What Are The Impacts of An Invasive Seagrass?
What Are The Impacts of An Invasive Seagrass
The invasive seagrass Halophila stipulacea continues to thrive in the Caribbean. Don't be surprised if you haven’t heard of it, this is a recent plant to colonize the USVI and it hasn't received a lot of attention from the public. H. stipulacea is tenacious and competes efficiently for space with native seagrasses which struggle with man-made threats (anchor dredges, pollution, nutrient run-off). Adding to the problem, few species in the Territory consume it.
Native seagrass such as Turtle Grass, Thalassia testudinum, play a primary role in the diet of green sea turtles, Chelonia mydas, and provide important habitat for juvenile fishes. Some of the fish using native seagrass beds are commercially important to local fisherman, including tarpon, parrotfish, and snapper.
how does this affect marine life?
John Cassell, a third year MMES candidate at CMES, has spent the previous summer collecting data on interactions between urchins, turtles, and H. stipulacea. The University of the Virgin Islands is devoted to learning more about H. stipulacea, its impact in the territory, and on native herbivores. “Every plant has a specialized predator adapted to eat it,” John says, “but we don’t see one for this seagrass on St. Thomas.” He is concerned in particular that green sea turtles, who’s diet is primarily seagrass, do not choose to consume H. stipulacea. While sea turtles and urchins have been documented eating this invasive plant they still have a preference to native seagrass species, according to data collected at the Center for Marine Studies.
While it is theoretically possible for sea urchins to learn to like H. stipulacea, this is not expected to be the case for turtles. Juvenile turtles claim a large home range for foraging grounds, and swim back and forth between areas to feed. Sea urchins have less ability to move, usually sticking to a specific area near the rocks they call home. So if a turtle dislikes H. stipulacea in its diet, it can go somewhere else. Urchins have limited options.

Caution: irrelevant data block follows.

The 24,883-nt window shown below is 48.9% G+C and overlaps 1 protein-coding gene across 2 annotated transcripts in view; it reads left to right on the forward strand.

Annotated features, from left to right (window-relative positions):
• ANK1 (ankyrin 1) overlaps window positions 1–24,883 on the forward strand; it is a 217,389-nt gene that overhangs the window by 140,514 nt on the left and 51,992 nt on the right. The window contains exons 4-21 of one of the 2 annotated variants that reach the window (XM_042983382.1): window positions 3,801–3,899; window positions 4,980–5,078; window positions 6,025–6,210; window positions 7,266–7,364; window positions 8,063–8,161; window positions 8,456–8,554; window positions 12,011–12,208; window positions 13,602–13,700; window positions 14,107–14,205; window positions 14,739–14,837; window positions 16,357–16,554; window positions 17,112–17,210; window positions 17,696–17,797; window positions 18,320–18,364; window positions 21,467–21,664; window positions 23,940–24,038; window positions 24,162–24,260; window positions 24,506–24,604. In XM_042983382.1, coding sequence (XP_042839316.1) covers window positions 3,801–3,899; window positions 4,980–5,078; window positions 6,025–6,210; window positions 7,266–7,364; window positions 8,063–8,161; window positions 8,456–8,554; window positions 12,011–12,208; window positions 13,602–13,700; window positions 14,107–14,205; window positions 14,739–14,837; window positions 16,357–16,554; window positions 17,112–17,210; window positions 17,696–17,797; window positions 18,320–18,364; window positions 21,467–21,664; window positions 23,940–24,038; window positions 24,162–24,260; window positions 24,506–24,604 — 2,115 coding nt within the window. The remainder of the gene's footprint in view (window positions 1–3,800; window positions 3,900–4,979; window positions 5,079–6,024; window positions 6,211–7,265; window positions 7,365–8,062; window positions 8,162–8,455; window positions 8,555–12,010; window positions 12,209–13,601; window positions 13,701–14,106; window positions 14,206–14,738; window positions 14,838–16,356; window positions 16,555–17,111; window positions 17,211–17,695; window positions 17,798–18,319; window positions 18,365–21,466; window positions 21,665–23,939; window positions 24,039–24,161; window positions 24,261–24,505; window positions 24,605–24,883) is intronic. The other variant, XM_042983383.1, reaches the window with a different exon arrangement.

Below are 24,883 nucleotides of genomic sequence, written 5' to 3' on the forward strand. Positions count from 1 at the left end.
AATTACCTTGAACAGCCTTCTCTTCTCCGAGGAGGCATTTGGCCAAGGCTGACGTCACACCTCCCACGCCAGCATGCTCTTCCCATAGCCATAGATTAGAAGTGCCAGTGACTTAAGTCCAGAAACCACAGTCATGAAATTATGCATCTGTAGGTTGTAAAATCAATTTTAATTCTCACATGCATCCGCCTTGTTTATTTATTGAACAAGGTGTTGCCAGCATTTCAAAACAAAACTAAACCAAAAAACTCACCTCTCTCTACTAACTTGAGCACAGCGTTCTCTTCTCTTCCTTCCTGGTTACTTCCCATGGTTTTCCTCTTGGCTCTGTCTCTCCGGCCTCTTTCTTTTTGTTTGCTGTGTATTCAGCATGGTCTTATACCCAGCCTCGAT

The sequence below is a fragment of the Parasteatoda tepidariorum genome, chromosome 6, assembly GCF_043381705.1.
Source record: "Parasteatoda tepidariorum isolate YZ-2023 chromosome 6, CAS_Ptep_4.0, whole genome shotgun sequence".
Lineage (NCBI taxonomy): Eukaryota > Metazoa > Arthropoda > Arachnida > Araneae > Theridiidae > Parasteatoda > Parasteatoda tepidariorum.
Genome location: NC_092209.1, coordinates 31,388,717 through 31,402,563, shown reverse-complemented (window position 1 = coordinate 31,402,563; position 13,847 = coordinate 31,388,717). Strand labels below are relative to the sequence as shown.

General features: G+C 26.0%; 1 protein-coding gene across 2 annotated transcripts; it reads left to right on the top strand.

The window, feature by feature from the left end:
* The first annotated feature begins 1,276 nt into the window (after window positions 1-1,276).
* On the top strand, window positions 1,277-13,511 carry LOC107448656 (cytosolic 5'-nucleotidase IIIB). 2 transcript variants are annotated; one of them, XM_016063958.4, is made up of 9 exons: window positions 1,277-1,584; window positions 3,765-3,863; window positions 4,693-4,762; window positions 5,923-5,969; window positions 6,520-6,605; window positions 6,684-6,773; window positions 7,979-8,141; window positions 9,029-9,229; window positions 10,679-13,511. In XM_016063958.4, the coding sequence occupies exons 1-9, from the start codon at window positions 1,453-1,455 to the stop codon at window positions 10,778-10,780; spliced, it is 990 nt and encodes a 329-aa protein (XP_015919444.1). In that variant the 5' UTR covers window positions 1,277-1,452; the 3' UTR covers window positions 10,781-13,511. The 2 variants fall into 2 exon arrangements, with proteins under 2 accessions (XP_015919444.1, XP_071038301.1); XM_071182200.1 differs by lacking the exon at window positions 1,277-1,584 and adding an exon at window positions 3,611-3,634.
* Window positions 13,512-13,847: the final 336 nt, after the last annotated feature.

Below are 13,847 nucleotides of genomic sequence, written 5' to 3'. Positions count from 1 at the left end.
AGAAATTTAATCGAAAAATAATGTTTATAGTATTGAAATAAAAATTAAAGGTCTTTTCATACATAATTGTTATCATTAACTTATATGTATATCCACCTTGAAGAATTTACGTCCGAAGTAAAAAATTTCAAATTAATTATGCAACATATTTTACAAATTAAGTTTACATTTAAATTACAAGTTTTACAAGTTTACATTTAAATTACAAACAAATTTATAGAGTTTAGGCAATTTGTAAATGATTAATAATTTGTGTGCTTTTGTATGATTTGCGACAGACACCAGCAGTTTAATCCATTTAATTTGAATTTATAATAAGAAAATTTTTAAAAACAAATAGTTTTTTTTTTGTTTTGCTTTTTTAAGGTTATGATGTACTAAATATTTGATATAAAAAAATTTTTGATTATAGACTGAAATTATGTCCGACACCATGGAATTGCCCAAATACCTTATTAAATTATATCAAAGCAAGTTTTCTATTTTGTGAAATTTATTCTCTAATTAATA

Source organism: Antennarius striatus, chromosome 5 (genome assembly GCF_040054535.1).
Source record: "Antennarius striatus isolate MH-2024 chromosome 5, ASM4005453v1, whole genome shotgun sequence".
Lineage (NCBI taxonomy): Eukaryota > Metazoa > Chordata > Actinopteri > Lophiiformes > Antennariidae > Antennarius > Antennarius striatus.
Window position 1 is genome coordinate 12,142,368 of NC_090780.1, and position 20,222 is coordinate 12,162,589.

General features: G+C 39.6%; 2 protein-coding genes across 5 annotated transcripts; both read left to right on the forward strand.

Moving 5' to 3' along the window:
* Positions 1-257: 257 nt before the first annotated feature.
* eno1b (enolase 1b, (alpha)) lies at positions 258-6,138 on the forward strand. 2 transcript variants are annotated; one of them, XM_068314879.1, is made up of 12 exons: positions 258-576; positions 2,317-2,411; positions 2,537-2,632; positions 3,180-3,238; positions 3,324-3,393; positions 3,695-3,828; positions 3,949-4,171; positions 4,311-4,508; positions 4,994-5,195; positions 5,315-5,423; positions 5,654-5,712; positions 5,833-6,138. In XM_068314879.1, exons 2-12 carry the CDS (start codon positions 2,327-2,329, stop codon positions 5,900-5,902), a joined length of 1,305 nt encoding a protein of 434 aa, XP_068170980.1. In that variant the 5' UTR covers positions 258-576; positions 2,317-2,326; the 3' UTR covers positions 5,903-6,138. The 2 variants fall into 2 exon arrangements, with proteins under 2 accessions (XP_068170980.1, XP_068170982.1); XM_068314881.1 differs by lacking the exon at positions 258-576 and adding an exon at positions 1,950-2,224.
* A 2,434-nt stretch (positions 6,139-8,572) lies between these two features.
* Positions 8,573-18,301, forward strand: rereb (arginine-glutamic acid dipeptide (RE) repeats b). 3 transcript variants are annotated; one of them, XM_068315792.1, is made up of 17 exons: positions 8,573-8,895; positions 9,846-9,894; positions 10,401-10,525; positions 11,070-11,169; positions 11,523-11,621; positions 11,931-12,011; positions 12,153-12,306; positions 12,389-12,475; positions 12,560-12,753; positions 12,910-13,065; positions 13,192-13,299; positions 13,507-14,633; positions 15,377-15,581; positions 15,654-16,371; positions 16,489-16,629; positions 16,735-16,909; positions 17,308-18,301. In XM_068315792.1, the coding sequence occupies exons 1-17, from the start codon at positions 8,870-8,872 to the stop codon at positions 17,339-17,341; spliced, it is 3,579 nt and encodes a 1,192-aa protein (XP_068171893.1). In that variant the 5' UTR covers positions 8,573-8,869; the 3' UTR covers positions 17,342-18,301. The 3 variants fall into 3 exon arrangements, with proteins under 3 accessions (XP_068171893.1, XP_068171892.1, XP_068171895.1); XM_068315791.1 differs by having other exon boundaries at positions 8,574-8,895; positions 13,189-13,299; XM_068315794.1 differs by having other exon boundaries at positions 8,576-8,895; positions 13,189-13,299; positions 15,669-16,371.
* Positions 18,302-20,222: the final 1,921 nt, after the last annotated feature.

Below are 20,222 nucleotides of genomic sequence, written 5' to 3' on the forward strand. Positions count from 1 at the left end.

Intrigued by this, John is creating a nutritional profile for H. stipulacea and hopes to be the first to publish information of this kind for the Territory. These nutrients include carbon, nitrogen, proteins, carbohydrates, and minerals. His research will provide answers to questions such as whether or not turtles know instinctively if the invasive seagrass is as nutritious as they prefer, or do they avoid it because of the taste?
John’s research has and continues to include observational studies of sea turtle habits within Brewers Bay. In order to be successful, a long-term monitoring project needs to be put in place. Currently, CMES researchers and UVI Sea Turtle Club members have been continuously surveying Brewers Bay since 2013. John anticipates partnering with VI-EPSCoR’s Citizen Science team to facilitate more volunteers to help with this work.
Citizen Scientists can help create a database of trends, patterns and sea turtle activity on St. Thomas to help track their interaction with H. stipulacea and what they ultimately end up eating. Researchers depend on Citizen Scientists more and more to help with robust data collecting and large-scale projects around the globe.
This work is conducted under permit # DFW16040T from DPNR